Recent weeks have seen growing numbers of protestors returning to the streets of Jordan. While the main message of the protestors is around economic hardship, we must also see the broader picture. Historically, specific political demands tend not to be able to build consensus to attract the numbers of protestors required to put serious pressure on governments.
In April 1989, the triggers for the revolution in the south known as Habet Nisan were purely economic issues. And while the spark was economic, the solutions were predominately political. The protests led to meaningful change in Jordan, as marshal law was called off, elections were returned and large numbers of the opposition groups were allowed to reenter the political arena. Many amongst the political elite who were accused of being responsible by the protestors were removed from politics.
Given this history, it is essential to recognize that in Jordan the current economic situation is getting worse, poverty is increasing and there are no serious policies or systems in place to work with people to participate in building their future in their cities and villages. This is particularly sad as in the 1950s and 1960s, Jordan had extremely effective programs that focused on agricultural and industrial development.
Jordan needs real change in its vision for economic development in order to develop policies that make an immediate impact on peoples’ lives. Strategies around agricultural cooperatives could be extremely powerful in reducing hunger and poverty levels. It doesn’t need to be complex, and could be modeled off the family farms in many European countries. These are easy to supervise and do not require large bureaucracies to administer.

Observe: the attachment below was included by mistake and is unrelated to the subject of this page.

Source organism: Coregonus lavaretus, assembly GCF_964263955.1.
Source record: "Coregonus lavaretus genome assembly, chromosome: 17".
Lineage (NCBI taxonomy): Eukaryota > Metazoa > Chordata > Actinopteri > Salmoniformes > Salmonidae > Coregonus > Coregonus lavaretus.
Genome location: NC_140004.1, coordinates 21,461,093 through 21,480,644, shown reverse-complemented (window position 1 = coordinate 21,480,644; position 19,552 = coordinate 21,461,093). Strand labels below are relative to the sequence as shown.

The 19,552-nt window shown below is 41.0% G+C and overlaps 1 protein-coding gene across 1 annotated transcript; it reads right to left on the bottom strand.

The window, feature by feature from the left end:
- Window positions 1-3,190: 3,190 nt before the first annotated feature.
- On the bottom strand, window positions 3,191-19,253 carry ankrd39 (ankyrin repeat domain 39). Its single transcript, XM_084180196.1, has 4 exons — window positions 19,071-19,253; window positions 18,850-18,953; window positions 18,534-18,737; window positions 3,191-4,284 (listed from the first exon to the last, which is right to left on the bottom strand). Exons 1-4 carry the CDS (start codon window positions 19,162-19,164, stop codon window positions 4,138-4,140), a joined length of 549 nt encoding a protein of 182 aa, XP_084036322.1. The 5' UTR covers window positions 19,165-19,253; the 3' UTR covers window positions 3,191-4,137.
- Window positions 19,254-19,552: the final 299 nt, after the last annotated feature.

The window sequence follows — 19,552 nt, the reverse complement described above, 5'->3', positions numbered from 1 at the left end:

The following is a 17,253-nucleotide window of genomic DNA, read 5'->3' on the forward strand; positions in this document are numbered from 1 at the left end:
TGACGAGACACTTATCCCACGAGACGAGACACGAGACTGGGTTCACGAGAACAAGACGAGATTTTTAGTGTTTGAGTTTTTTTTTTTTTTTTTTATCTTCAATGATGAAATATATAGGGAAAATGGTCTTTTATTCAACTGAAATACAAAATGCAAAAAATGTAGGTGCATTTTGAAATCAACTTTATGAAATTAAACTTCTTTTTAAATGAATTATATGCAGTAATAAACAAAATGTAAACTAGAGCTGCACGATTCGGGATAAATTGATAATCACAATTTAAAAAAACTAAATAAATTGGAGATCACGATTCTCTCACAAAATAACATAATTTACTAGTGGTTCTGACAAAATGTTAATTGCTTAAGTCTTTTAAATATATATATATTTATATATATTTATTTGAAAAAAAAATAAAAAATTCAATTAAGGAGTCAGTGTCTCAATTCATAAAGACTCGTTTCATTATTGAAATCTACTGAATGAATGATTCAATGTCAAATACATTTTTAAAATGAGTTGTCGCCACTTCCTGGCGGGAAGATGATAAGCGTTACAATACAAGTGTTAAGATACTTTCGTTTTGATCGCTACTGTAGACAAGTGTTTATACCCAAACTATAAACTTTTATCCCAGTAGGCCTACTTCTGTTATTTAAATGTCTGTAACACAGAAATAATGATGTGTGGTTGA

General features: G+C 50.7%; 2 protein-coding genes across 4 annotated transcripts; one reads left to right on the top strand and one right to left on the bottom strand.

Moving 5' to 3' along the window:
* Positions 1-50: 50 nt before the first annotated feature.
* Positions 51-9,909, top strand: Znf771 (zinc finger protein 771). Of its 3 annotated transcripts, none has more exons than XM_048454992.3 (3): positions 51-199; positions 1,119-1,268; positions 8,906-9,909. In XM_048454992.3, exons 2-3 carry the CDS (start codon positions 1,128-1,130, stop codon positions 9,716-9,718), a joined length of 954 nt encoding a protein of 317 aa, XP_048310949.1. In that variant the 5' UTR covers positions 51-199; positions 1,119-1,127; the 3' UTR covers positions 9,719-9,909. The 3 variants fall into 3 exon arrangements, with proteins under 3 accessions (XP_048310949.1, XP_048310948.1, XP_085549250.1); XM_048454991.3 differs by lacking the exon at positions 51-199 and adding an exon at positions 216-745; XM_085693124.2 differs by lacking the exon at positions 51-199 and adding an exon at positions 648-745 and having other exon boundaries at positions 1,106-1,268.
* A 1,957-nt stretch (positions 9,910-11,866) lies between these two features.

Jordan must also develop the supply chain between the cities and the regions in order to breathe new life into agriculture and food processing. We already have a history of producing yoghurt and cheese as well as other food products in our cities. It also shouldn’t be limited to a single sector, but to encourage small and medium enterprises across the country.
If we succeed in enhancing rural prosperity, then the results may open up markets for other industries and create a more balanced economy that creates new jobs across sectors. The creation and support of local industry will also need Jordan to open foreign markets in the EU and US for small producers in the Jordanian cities.
Changing the economic situation, fighting poverty and working on an effective development plan should be at the top of the Jordanian political agenda. Otherwise the difficult conditions could spiral to catastrophe. The economic protests that we are seeing require political change and effective decisions that lead to better outcomes and help Jordanians build a better future for themselves.
Dr.Amer Al Sabaileh